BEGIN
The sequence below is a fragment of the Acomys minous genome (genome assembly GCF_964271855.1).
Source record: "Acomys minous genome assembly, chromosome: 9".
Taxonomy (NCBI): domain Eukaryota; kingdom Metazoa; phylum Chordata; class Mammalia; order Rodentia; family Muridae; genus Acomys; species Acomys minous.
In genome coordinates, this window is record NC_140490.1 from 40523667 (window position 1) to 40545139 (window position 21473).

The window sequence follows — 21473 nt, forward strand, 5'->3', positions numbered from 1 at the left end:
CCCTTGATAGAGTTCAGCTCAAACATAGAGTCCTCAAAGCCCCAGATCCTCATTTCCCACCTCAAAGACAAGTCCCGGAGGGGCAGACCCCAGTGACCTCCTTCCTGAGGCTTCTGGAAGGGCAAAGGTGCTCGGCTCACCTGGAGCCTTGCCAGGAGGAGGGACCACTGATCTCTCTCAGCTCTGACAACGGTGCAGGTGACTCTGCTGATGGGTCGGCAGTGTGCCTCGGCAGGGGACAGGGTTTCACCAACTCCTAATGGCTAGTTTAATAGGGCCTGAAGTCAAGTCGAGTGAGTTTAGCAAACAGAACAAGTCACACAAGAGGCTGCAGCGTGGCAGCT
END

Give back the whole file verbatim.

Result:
The sequence below is a fragment of the Acomys minous genome (genome assembly GCF_964271855.1).
Source record: "Acomys minous genome assembly, chromosome: 9".
Taxonomy (NCBI): domain Eukaryota; kingdom Metazoa; phylum Chordata; class Mammalia; order Rodentia; family Muridae; genus Acomys; species Acomys minous.
In genome coordinates, this window is record NC_140490.1 from 40523667 (window position 1) to 40545139 (window position 21473).

The window sequence follows — 21473 nt, forward strand, 5'->3', positions numbered from 1 at the left end:
CCCTTGATAGAGTTCAGCTCAAACATAGAGTCCTCAAAGCCCCAGATCCTCATTTCCCACCTCAAAGACAAGTCCCGGAGGGGCAGACCCCAGTGACCTCCTTCCTGAGGCTTCTGGAAGGGCAAAGGTGCTCGGCTCACCTGGAGCCTTGCCAGGAGGAGGGACCACTGATCTCTCTCAGCTCTGACAACGGTGCAGGTGACTCTGCTGATGGGTCGGCAGTGTGCCTCGGCAGGGGACAGGGTTTCACCAACTCCTAATGGCTAGTTTAATAGGGCCTGAAGTCAAGTCGAGTGAGTTTAGCAAACAGAACAAGTCACACAAGAGGCTGCAGCGTGGCAGCT